Tuesday, 29 November 2016

My old letters

On a recent visit to my mother's to help her sort through boxes in the garage, I came across a couple of folders with my old correspondence in. After leaving university, I decided I wanted to make new friends and thought again about penpals (I had a few through the youth penpal service or whatever it was called, through my school). I came across a free ads paper and in it, there was a form for writing adverts to be shown in their sister papers overseas. There was a penpal section. I found the draft of my advert: 
Female, 21, wishing to make new friends. Loves photography, nature, travel, cacti and Star Trek.
I placed the ad, with my postal address (I'm not at the same address now) in various papers - New Zealand, some in Europe, some in the US and Canada. I had forgotten how many replies I had actually received. I am not sure I wrote to everyone who had sent a letter. I know most of that correspondence was not successful. I still have most of the letters, although most of the envelopes had the paper with stamps torn off. I also back then had drafted replies, some typewritten with many typos. One draft reply said:

I like nuts. Some people say I am a weirdo, or nutcase. I prefer to be a lunatic...
I am pondering why most of the correspondence had been unsuccessful. One comment I had attached to one letter was that it was from a religious nutcase (the letter contained only religion, nothing personal about the writer, no hobbies, no weather). Other letters asked for photos of myself. I think that this may have put me off - what does a person's appearance have to do with penpalling. OK, it may be good to put a face to a name, so some letters came with photos (no, the people were fully clothed). Another reason for failed correspondence - I think I had found a new boyfriend and didn't find much time for my postal pals of either gender. I did keep one correspondence going but the amount of letters exchanged slowed down when I had a toddler (now correspondence is just a note with a Christmas card), but I don't know what made that correspondence special to last so long.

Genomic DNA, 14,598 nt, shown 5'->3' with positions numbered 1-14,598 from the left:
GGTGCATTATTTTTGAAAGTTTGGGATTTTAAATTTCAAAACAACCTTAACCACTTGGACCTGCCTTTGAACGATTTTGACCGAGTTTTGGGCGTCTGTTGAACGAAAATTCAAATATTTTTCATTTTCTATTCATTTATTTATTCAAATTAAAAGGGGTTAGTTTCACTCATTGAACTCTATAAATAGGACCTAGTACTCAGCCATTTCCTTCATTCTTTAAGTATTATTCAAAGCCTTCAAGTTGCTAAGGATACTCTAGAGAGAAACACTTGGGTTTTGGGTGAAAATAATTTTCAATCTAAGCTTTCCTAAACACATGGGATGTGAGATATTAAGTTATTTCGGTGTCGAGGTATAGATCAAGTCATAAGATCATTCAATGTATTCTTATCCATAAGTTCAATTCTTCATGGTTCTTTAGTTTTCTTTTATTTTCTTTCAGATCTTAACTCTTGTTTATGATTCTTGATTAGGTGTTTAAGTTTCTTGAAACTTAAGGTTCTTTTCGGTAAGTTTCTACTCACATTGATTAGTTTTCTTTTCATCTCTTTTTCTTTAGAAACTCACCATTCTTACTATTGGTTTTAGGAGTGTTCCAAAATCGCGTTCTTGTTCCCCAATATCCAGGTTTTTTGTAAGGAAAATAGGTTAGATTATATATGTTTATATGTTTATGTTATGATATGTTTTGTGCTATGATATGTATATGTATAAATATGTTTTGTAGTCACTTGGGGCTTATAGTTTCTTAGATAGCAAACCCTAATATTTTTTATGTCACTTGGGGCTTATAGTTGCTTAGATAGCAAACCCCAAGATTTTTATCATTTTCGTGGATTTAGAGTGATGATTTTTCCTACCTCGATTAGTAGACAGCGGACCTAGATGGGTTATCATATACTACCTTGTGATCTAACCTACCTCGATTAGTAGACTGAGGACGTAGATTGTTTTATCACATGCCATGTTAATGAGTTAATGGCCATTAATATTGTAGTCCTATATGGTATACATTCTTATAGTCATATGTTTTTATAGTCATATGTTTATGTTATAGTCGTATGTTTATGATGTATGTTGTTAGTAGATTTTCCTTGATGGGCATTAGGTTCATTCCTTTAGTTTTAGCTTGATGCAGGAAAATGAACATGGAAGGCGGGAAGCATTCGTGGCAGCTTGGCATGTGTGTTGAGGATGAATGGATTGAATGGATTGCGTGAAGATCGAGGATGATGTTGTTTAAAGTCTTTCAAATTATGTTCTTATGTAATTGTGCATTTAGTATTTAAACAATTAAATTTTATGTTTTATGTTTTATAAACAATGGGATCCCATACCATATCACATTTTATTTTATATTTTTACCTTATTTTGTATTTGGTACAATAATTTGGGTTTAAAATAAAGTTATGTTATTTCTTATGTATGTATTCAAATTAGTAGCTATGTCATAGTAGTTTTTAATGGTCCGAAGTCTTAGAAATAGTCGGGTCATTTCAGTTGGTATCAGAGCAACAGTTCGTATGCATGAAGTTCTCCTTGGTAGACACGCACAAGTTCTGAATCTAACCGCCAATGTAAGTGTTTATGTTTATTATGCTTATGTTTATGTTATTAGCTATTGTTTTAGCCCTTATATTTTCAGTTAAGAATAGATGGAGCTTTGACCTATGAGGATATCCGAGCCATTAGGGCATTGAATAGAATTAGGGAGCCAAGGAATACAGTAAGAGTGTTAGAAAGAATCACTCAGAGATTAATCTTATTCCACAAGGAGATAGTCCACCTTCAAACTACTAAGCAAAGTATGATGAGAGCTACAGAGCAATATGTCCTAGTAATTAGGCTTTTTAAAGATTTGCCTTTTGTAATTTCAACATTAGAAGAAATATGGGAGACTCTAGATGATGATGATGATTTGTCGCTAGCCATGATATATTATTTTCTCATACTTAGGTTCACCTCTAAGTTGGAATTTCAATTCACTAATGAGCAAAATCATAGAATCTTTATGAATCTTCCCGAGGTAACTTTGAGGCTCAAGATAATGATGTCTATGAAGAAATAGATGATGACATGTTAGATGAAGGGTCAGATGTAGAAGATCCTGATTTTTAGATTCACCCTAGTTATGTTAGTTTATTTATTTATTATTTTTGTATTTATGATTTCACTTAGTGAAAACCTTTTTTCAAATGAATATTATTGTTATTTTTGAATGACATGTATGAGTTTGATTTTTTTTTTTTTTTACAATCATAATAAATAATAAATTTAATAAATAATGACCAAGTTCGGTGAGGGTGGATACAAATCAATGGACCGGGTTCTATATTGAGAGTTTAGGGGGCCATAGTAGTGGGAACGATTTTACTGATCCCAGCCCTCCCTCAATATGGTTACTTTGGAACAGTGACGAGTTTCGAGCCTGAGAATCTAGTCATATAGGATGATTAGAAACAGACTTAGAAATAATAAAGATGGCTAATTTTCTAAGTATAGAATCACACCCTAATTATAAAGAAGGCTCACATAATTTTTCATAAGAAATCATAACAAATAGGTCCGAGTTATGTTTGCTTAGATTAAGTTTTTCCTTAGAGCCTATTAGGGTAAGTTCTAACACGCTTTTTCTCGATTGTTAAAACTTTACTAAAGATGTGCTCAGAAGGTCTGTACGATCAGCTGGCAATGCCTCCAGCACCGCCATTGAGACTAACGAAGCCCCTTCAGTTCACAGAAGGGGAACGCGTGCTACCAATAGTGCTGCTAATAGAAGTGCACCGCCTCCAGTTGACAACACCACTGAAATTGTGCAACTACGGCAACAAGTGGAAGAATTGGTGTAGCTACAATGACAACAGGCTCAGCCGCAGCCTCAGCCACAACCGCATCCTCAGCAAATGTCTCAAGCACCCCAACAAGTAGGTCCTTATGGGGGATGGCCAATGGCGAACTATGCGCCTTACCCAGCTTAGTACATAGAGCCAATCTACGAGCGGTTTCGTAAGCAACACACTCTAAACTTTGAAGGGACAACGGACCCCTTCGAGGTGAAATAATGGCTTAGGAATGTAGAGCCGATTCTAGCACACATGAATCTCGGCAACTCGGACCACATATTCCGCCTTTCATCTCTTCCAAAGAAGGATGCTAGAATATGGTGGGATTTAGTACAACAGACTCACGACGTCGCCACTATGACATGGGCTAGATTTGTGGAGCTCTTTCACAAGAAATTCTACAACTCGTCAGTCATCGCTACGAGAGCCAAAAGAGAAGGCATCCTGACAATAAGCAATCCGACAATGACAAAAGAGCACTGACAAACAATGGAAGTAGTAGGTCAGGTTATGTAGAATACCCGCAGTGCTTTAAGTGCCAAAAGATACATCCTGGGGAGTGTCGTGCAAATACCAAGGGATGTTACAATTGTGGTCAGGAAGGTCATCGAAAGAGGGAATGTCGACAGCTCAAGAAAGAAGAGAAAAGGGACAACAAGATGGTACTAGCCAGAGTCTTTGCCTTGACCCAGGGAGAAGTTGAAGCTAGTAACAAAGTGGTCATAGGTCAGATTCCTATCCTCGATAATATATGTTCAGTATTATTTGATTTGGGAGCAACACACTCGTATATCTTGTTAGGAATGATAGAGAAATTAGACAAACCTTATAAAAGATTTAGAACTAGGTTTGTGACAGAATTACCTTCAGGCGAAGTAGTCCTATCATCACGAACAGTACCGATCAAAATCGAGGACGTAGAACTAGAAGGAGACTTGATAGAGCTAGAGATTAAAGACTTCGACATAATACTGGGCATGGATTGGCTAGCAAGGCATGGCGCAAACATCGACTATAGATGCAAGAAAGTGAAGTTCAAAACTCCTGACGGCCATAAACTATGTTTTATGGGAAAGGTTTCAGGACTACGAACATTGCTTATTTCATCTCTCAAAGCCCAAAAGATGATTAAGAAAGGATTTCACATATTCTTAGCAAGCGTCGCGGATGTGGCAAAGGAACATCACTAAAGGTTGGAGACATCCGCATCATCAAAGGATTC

Sunday, 30 October 2016

To the Letter, and Remembrance

Now, almost 3 years later, I have finished To the Letter by Simon Garfield. I read the book slowly and marked many pages with highlighter tabs to note particularly interesting bits - some repeated below. 


I love the correspondence between Bessie Moore and Christopher Barker written while he was in the army during World War II. I will have to get Simon Garfield's book, My Dear Bessie which has more of the letters in than To the Letter. However, from To the Letter, I was able to garner wonder and emotion from these letters, for they contain humour, passion and concern:

"I am hanging on to the old old theory that no news is good news."

"Thanks for the letter, old-timer,I am sending this by Air Mail because it will have enough dull stuff in it to sink a Merchant ship."